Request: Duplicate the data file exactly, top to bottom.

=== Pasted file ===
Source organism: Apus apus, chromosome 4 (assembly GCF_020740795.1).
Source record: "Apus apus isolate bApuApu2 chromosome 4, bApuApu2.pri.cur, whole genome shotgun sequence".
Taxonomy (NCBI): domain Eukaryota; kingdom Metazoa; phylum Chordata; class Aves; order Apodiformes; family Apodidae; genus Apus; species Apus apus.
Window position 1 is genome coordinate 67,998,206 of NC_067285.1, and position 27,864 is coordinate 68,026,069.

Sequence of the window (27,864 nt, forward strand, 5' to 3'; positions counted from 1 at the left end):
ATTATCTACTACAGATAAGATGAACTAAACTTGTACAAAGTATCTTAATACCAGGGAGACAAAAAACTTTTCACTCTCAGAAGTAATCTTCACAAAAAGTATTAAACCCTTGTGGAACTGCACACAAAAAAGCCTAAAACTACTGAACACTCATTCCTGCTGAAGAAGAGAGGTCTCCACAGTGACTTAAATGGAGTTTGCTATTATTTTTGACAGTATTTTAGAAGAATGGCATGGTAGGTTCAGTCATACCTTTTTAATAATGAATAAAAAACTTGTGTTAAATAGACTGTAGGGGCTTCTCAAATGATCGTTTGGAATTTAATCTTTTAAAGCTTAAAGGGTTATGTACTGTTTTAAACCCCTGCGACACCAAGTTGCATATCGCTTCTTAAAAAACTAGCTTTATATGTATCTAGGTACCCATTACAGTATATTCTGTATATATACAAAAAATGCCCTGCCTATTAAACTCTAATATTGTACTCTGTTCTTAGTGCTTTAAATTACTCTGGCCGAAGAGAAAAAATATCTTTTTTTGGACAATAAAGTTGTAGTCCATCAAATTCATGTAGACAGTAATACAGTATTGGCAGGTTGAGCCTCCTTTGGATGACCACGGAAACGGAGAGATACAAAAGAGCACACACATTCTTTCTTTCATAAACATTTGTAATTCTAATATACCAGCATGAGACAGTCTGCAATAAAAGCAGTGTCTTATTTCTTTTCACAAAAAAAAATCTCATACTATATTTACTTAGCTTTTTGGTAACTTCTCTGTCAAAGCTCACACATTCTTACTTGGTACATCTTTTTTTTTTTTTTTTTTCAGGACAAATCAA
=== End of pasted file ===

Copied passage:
Source organism: Apus apus, chromosome 4 (assembly GCF_020740795.1).
Source record: "Apus apus isolate bApuApu2 chromosome 4, bApuApu2.pri.cur, whole genome shotgun sequence".
Taxonomy (NCBI): domain Eukaryota; kingdom Metazoa; phylum Chordata; class Aves; order Apodiformes; family Apodidae; genus Apus; species Apus apus.
Window position 1 is genome coordinate 67,998,206 of NC_067285.1, and position 27,864 is coordinate 68,026,069.

Sequence of the window (27,864 nt, forward strand, 5' to 3'; positions counted from 1 at the left end):
ATTATCTACTACAGATAAGATGAACTAAACTTGTACAAAGTATCTTAATACCAGGGAGACAAAAAACTTTTCACTCTCAGAAGTAATCTTCACAAAAAGTATTAAACCCTTGTGGAACTGCACACAAAAAAGCCTAAAACTACTGAACACTCATTCCTGCTGAAGAAGAGAGGTCTCCACAGTGACTTAAATGGAGTTTGCTATTATTTTTGACAGTATTTTAGAAGAATGGCATGGTAGGTTCAGTCATACCTTTTTAATAATGAATAAAAAACTTGTGTTAAATAGACTGTAGGGGCTTCTCAAATGATCGTTTGGAATTTAATCTTTTAAAGCTTAAAGGGTTATGTACTGTTTTAAACCCCTGCGACACCAAGTTGCATATCGCTTCTTAAAAAACTAGCTTTATATGTATCTAGGTACCCATTACAGTATATTCTGTATATATACAAAAAATGCCCTGCCTATTAAACTCTAATATTGTACTCTGTTCTTAGTGCTTTAAATTACTCTGGCCGAAGAGAAAAAATATCTTTTTTTGGACAATAAAGTTGTAGTCCATCAAATTCATGTAGACAGTAATACAGTATTGGCAGGTTGAGCCTCCTTTGGATGACCACGGAAACGGAGAGATACAAAAGAGCACACACATTCTTTCTTTCATAAACATTTGTAATTCTAATATACCAGCATGAGACAGTCTGCAATAAAAGCAGTGTCTTATTTCTTTTCACAAAAAAAAATCTCATACTATATTTACTTAGCTTTTTGGTAACTTCTCTGTCAAAGCTCACACATTCTTACTTGGTACATCTTTTTTTTTTTTTTTTTTCAGGACAAATCAA